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Authors: Huang, Yifei
Advisors: Sturm, James C
Contributors: Electrical Engineering Department
Keywords: Amorphous Silicon
Large area electronics
Thin film transistors
Subjects: Electrical engineering
Issue Date: 2011
Publisher: Princeton, NJ : Princeton University
Abstract: While scaling VLSI devices to ever shrinking dimensions has driven much of the improvement in performance and reduction in cost of electronic intelligence, a new set of challenges and opportunities has emerged in a drastically different regime. As systems become more and more powerful, they are no longer limited by their electronic information processing capability, but by the human-machine interface. For example, the quality and size of a video is limited by the display delivering it. Motivated by the experience of the end users, it is often desirable to make products (e.g. displays) bigger, more flexible and user friendly in general. In this regime, performance improvement and cost reduction cannot be achieved via scaling as in the traditional microelectronics field. They are achieved with novel devices structures, new materials, creative fabrication techniques and innovative functionalities. This thesis will present three such innovations in amorphous-silicon-based large area electronics. The first is a novel amorphous silicon (a-Si) top-gate thin-film transistor (TFT) with self-aligned silicide source and drain. This structure offers performance that is on par with the best conventional bottom-gate a-Si TFTs, while providing better power efficiency and faster speed by eliminating parasitic capacitances. Furthermore, it can be fabricated with simple two-photomask process at low temperatures (~280°C), which is fully compatible with plastic substrates and less expensive than conventional fabrication processes. This device is ideal for flexible displays on future mobile computing devices. The device physics underlying this structure is explored and a model of the electron tunnel injection contact is presented. The second is a creative fabrication technique called Self-Aligned Imprint Lithography (SAIL). Originally envisioned by HP labs, SAIL is designed to be a low-cost, high throughput way to manufacture a-Si TFT circuits. The first implementation by Hewlett Packard labs were limited bottom-gate a-Si TFTs, this thesis improved upon their work by developing a process to manufacture our top-gate a-Si TFT with self-aligned silicide source and drain. Our process involves imprinting a three-dimensional, multilayer mask structure, which replaces all photomasks and the alignment steps. The entire device is fabricated and patterned using this single imprinted mask structure, without any additional lithography. This process is ideal for low cost and high throughput roll-to-roll fabrication of top-gate amorphous silicon TFT with self-aligned silicide source/drain on plastic substrates. The details of the process and device characteristics are presented. The third is an innovative functionality realized in the form of a non-volatile memory transistor based on a-Si technology. The memory works based on threshold voltage shifts, which result from electrons tunneling in and out of a charge trapping medium, controlled by the applied gate voltage. This device greatly extends the functionality of a-Si TFT based circuitry, by providing fully integrated and cost effective memory. One example, demonstrated in the thesis, is a novel active matrix organic light emitting diode (AMOLED) display architecture that operates without pixel refresh and capable of non-volatile storage of images. This architecture is ideal for low power and low frame rate applications.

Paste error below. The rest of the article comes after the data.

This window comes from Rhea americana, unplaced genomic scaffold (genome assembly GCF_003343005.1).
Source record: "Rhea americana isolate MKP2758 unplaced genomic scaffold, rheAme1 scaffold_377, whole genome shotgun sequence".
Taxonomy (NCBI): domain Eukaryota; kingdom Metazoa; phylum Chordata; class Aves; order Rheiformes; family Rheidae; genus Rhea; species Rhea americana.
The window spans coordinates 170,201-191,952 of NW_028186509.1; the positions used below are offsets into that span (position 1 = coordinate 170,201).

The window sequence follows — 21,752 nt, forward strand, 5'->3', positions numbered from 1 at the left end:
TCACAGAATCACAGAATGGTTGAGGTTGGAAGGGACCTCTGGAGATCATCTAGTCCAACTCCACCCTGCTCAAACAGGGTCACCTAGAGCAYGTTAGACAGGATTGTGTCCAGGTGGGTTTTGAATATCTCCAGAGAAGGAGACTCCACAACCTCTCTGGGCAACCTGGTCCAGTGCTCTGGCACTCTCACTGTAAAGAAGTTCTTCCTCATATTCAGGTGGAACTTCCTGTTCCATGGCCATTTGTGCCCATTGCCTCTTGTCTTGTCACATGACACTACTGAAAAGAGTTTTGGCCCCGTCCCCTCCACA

Alternate format: The Mudd Manuscript Library retains one bound copy of each dissertation. Search for these copies in the library's main catalog
Type of Material: Academic dissertations (Ph.D.)
Language: en
Appears in Collections:Electrical Engineering

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